Jobs and TTC – should I stay or go

posted 2 years ago in TTC
Post # 2
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9189 posts
Buzzing Beekeeper

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mcmeow :  take the new job if you get it. The commute alone will make it worth it plus it sounds like you’ll have more opportunity and job satisfaction there. You aren’t pregnant yet so you can spend the next year proving that you kick-ass and that they’d be stupid not to hold your job. 

Post # 4
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419 posts
Helper bee

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mcmeow :  The new job sounds like a great oportunity!  I think you should definitely apply! Is it possible to find out their policy regarding mat leave prior to taking the job? Since you aren’t currently pregnant I don’t think it makes sense to hold back and stay in a job that doesn’t have room for growth, but at the same time I understand that job security is important. I never realized what it’s like in the US before reading these boards; I’m Canadian and took it for granted that people always have jobs to go back to after taking a break of up to a year to have a baby.

Post # 5
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9189 posts
Buzzing Beekeeper

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mcmeow :  I have always worked for small firms and in my personal experience they are very willing to work with an exceptional employee to make maternity leave work. I requested an extended leave and one of the partners said “I’m pushing with my other partners to get you want you need. I don’t really want you gone for an extra couple months but I know that the alternative is to risk losing you forever and I definitely don’t want that”. It meant a lot to me that the effort and skill I bring to my career was recognized and appreciated it.  Plus replacing employees is expensive! 

Proximity is important when you have kids. First off less commuting = more time with baby each day. And when daycare calls and says you have to pick your sick kid being an hour away is tough.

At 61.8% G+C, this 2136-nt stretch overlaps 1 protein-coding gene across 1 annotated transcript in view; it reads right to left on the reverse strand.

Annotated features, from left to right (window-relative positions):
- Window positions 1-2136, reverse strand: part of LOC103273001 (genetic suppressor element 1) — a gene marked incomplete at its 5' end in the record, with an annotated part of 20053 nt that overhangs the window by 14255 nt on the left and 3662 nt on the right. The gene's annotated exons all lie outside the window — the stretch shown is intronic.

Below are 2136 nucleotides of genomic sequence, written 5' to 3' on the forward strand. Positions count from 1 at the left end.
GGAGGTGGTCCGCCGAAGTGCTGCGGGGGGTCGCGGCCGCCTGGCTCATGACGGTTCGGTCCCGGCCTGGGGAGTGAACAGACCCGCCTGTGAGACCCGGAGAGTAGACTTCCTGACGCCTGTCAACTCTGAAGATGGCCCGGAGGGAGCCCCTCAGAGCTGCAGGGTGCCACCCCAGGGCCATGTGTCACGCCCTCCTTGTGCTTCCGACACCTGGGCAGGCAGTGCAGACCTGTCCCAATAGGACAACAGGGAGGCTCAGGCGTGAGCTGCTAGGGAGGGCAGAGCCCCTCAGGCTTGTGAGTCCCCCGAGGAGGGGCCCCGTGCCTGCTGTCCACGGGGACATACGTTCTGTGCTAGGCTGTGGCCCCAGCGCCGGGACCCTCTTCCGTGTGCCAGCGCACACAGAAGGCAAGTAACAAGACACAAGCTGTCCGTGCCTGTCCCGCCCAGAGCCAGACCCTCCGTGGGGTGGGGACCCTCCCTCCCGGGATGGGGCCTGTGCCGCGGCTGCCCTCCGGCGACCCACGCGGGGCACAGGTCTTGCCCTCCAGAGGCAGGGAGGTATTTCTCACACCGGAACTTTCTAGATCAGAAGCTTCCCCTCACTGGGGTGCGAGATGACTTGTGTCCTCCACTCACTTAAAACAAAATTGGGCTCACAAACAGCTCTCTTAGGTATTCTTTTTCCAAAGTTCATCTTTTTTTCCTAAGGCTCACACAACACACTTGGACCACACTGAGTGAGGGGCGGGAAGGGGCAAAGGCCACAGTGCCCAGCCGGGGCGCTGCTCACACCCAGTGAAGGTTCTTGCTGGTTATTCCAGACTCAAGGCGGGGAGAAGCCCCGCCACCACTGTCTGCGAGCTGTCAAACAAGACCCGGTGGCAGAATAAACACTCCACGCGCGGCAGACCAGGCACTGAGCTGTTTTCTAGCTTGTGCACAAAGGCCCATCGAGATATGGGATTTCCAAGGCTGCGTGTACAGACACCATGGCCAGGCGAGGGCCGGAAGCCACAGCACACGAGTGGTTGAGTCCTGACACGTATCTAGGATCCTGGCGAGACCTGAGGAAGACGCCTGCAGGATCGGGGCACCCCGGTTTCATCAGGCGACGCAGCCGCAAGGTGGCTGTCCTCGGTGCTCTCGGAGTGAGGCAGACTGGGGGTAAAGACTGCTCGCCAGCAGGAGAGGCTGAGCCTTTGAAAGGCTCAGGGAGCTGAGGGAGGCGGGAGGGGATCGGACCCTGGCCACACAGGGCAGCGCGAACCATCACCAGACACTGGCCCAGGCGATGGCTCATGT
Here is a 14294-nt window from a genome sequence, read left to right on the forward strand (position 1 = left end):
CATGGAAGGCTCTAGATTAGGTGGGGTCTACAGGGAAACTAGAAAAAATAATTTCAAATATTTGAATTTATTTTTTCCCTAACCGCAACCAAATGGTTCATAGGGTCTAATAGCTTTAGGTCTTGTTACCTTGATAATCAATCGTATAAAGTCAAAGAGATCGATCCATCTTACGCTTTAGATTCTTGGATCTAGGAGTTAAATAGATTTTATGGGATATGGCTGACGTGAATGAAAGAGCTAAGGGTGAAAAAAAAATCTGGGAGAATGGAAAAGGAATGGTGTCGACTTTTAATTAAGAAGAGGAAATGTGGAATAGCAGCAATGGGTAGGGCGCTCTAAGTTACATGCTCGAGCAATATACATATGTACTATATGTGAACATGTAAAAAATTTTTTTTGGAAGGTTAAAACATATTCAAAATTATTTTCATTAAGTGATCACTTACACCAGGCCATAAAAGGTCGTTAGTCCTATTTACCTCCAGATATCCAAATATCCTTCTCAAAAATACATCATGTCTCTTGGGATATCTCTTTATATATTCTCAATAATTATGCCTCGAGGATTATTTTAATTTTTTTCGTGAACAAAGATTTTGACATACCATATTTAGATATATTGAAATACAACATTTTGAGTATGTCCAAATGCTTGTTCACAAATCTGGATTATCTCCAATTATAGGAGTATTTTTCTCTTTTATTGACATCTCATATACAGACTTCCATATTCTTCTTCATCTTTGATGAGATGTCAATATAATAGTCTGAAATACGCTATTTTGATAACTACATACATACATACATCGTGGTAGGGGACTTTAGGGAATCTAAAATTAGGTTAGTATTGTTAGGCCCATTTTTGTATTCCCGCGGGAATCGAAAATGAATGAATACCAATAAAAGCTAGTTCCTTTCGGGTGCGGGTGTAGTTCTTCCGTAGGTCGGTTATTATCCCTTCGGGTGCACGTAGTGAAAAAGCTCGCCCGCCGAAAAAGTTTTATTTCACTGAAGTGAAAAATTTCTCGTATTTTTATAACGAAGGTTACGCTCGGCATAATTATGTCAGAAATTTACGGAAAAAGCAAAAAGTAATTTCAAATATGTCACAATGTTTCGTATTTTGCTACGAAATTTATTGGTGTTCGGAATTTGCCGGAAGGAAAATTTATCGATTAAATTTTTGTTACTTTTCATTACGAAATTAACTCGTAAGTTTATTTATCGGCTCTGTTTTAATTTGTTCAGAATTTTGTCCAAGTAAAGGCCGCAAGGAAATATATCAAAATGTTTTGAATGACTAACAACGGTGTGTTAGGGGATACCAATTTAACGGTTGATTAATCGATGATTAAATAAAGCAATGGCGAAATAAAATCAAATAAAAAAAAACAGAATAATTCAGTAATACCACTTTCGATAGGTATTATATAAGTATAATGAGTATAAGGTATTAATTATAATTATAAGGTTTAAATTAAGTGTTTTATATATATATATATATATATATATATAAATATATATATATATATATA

Also you haven’t even started trying yet. You’ll kick yourself if you stay in a job you hate only to have trouble conceiving. I switched to this job 8 months into ttc and it took me two years to get pregnant. I still had PLENTY of time to prove myself here. And I know my old firm would never have been so accomodating of extended leave. It was a risk, but it paid off in the end. 

Post # 7
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9189 posts
Buzzing Beekeeper

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mcmeow :  my commute is between 45-1 hr and it does add up. I try to make the best use of that time (I take public transit so I can read, make calls, handle email, etc at least) but it’s not ideal. It’s fine while she’s in daycare, but once she’s in elementary school I’m going to be looking for something closer or part time or telecommuting because I don’t want to miss things and deal with having babysitters shuffle her around in the afternoons. 

Post # 8
Member
2312 posts
Buzzing bee
  • Wedding: March 2019

Part of your job offer will be (or should be) an explaniation of benefits. If they don’t provide one, ask for one. Each time I have gotten a job offer, I usually have a half hour meeting with HR to explain all the benefits before they hand me the actual offer. They will have an explaniation of the mat leave policy in there, if not you could ask for it. Usually you have to have been there a year, but most companies will work with you if you do a good job. I know we hired an engineer that was pregnant and gave her the full benefits package because she was a great prospect. And she has done an awesome job, so it was no skin off our backs! 

Post # 10
Member
9189 posts
Buzzing Beekeeper

That assumes there is HR! Every small firm I’ve worked for told me salary, 401k, insurance, and PTO with the offer, but the rest of the benefits were always explained after I started. But then again only 1 job ever had an HR department and it was awful lol. 

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